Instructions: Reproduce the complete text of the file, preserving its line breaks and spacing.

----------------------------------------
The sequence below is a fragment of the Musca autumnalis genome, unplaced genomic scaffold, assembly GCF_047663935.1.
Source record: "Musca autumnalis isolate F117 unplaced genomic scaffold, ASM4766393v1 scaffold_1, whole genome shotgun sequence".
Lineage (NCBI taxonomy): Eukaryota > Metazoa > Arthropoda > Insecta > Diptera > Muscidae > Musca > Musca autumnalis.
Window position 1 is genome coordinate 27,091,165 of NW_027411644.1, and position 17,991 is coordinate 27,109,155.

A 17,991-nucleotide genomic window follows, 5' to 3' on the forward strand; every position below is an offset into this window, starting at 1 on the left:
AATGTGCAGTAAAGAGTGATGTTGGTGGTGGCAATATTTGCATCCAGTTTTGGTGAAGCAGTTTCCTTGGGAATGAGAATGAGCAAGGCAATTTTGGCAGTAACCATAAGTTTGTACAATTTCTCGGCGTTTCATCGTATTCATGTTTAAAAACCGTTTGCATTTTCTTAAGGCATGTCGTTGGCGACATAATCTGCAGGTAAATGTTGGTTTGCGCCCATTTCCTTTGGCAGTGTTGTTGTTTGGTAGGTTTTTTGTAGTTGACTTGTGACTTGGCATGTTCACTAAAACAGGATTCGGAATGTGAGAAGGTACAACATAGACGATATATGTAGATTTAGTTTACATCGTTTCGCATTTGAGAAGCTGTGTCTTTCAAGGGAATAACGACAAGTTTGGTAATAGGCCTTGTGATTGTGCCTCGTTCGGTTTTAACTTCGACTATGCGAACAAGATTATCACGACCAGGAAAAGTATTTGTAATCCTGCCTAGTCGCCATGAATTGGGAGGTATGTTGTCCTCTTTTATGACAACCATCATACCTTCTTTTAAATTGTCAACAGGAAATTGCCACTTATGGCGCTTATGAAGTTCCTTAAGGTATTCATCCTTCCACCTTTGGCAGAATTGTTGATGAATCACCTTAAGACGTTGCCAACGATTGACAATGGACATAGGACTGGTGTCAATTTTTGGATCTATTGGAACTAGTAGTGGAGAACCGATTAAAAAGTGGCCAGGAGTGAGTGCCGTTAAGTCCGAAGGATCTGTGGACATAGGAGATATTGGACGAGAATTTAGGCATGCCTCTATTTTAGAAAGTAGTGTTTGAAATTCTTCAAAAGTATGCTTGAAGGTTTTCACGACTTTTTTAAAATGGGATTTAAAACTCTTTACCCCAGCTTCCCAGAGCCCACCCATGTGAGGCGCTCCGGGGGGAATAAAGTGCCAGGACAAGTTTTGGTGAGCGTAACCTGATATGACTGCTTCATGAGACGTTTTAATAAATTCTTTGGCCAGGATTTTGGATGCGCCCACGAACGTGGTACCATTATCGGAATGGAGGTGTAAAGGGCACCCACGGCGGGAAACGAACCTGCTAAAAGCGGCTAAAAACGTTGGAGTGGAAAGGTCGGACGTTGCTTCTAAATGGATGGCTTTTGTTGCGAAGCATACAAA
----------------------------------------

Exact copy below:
The sequence below is a fragment of the Musca autumnalis genome, unplaced genomic scaffold, assembly GCF_047663935.1.
Source record: "Musca autumnalis isolate F117 unplaced genomic scaffold, ASM4766393v1 scaffold_1, whole genome shotgun sequence".
Lineage (NCBI taxonomy): Eukaryota > Metazoa > Arthropoda > Insecta > Diptera > Muscidae > Musca > Musca autumnalis.
Window position 1 is genome coordinate 27,091,165 of NW_027411644.1, and position 17,991 is coordinate 27,109,155.

A 17,991-nucleotide genomic window follows, 5' to 3' on the forward strand; every position below is an offset into this window, starting at 1 on the left:
AATGTGCAGTAAAGAGTGATGTTGGTGGTGGCAATATTTGCATCCAGTTTTGGTGAAGCAGTTTCCTTGGGAATGAGAATGAGCAAGGCAATTTTGGCAGTAACCATAAGTTTGTACAATTTCTCGGCGTTTCATCGTATTCATGTTTAAAAACCGTTTGCATTTTCTTAAGGCATGTCGTTGGCGACATAATCTGCAGGTAAATGTTGGTTTGCGCCCATTTCCTTTGGCAGTGTTGTTGTTTGGTAGGTTTTTTGTAGTTGACTTGTGACTTGGCATGTTCACTAAAACAGGATTCGGAATGTGAGAAGGTACAACATAGACGATATATGTAGATTTAGTTTACATCGTTTCGCATTTGAGAAGCTGTGTCTTTCAAGGGAATAACGACAAGTTTGGTAATAGGCCTTGTGATTGTGCCTCGTTCGGTTTTAACTTCGACTATGCGAACAAGATTATCACGACCAGGAAAAGTATTTGTAATCCTGCCTAGTCGCCATGAATTGGGAGGTATGTTGTCCTCTTTTATGACAACCATCATACCTTCTTTTAAATTGTCAACAGGAAATTGCCACTTATGGCGCTTATGAAGTTCCTTAAGGTATTCATCCTTCCACCTTTGGCAGAATTGTTGATGAATCACCTTAAGACGTTGCCAACGATTGACAATGGACATAGGACTGGTGTCAATTTTTGGATCTATTGGAACTAGTAGTGGAGAACCGATTAAAAAGTGGCCAGGAGTGAGTGCCGTTAAGTCCGAAGGATCTGTGGACATAGGAGATATTGGACGAGAATTTAGGCATGCCTCTATTTTAGAAAGTAGTGTTTGAAATTCTTCAAAAGTATGCTTGAAGGTTTTCACGACTTTTTTAAAATGGGATTTAAAACTCTTTACCCCAGCTTCCCAGAGCCCACCCATGTGAGGCGCTCCGGGGGGAATAAAGTGCCAGGACAAGTTTTGGTGAGCGTAACCTGATATGACTGCTTCATGAGACGTTTTAATAAATTCTTTGGCCAGGATTTTGGATGCGCCCACGAACGTGGTACCATTATCGGAATGGAGGTGTAAAGGGCACCCACGGCGGGAAACGAACCTGCTAAAAGCGGCTAAAAACGTTGGAGTGGAAAGGTCGGACGTTGCTTCTAAATGGATGGCTTTTGTTGCGAAGCATACAAA